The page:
People seem to agree that I’m out to shine a glaring spotlight on them when they say the wrong word or insert extra syllables. They see me as some unlikely grammar bully pantsing the underlings. I suppose I can’t fault people who think this way; a glaring grammatical error ranks somewhere between garlic breath and cottage cheese thighs in the realm of potential embarrassments for educated Americans. But the truth is, I’m not quite the loud, ornery cheerleader for “whom” and “lay/lie” that everyone seems to prepare themselves for. (See? I can dangle my prepositions like the best of them.)
Of course I notice slips, mishaps, and outright stupidity, and I admit I can copyedit like it’s going out of style, though that’s probably because it is. My alma mater did go to the trouble of printing my name beneath their seal on a really nice piece of cardstock confirming my proclivity for the word “proclivity.” I love my language, but as long as you’re not fixing anything in the printed word for the masses, the wacky mistakes can really dress things up, add a bit of color and vitality to how I see you.
My mom always said, “English is such a stupid language!” Yes, she always said that. I couldn’t agree more, but it’s in discovering exactly what makes it so stupid that fascinates me endlessly. I might spend an unrecoverable hour of my life flipping through the dictionary searching for hilarious guide word pairs (eat – earwax; strut – stuff), and you might say I’m hysterical. And not in a good way. But I might think to myself that, actually, the word “hysterical” comes from the Latin hystericus, which reflects an ancient idea that hysteria comes from the womb (thanks, Ancient Freud) and is exclusive to women. Nothing is wrong with my womb, not that you asked, and as a rabid feminist, I’d say “hysterical” is in the traditional sense much too strong a word to describe the fact that I’m enthusiastic about something that other people find dense and boring. After I’ve both congratulated and censured myself for being such an etymological dweeb, I’ll take that mixed bag of positive and slightly negative energy and forge on in the world, certain that I’ve chosen my field wisely.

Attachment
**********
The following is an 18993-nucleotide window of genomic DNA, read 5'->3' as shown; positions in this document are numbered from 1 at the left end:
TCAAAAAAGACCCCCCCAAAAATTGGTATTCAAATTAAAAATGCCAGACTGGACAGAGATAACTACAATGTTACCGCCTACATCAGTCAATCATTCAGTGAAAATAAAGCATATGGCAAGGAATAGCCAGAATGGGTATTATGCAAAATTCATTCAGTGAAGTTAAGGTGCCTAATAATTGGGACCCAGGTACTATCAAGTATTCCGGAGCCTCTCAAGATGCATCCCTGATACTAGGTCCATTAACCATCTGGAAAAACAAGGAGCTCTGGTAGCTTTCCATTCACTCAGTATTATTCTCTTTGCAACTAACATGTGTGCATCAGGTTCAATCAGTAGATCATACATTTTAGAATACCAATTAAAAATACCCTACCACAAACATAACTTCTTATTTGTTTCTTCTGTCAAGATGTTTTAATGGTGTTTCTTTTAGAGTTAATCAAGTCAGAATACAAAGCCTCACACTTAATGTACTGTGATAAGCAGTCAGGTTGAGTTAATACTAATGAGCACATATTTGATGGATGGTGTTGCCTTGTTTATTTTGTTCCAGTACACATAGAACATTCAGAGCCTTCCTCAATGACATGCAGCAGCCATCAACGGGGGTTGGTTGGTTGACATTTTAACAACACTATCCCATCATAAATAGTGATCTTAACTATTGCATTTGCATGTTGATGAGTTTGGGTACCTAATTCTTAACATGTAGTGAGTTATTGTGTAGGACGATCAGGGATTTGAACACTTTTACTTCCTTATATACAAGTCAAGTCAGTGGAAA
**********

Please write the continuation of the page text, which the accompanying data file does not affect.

So yes, I notice words, and once in a while I might spout off something that makes you wish you were back at Fuddruckers prepping a writhing patient for surgery. But against all stereotypes, I don’t enjoy the know-it-all-ism that often accompanies a basic command of the English language. I worked to become an expert, and to those without that luxury (or, let’s be honest, to those who had better things to do), I thank you heartily for making me look that much more proficient and specialized through your choices to revere something apart from my great passion. I might giggle while you fold your underpants away into your Chester drawers or when you talk nostalgically about the heighth of the Bush administration, but I promise I’m not judging you. Well, not linguistically.
I will not embarrass you as you speak. I will not pull on your words and twist your voice into oblivion until you sound like some vague, bruised mimeograph of me. (Yes, mimeograph. Like bruises, they’re purple. And what the hell, I wanted to use an archaic word.) I hereby promise to reserve my judgment and my cat-like editorial eye for the fine publications that elicit my expertise as an important new force in this exciting chapter of publishing history.
But seriously though, it really bugs me when you say “ain’t.”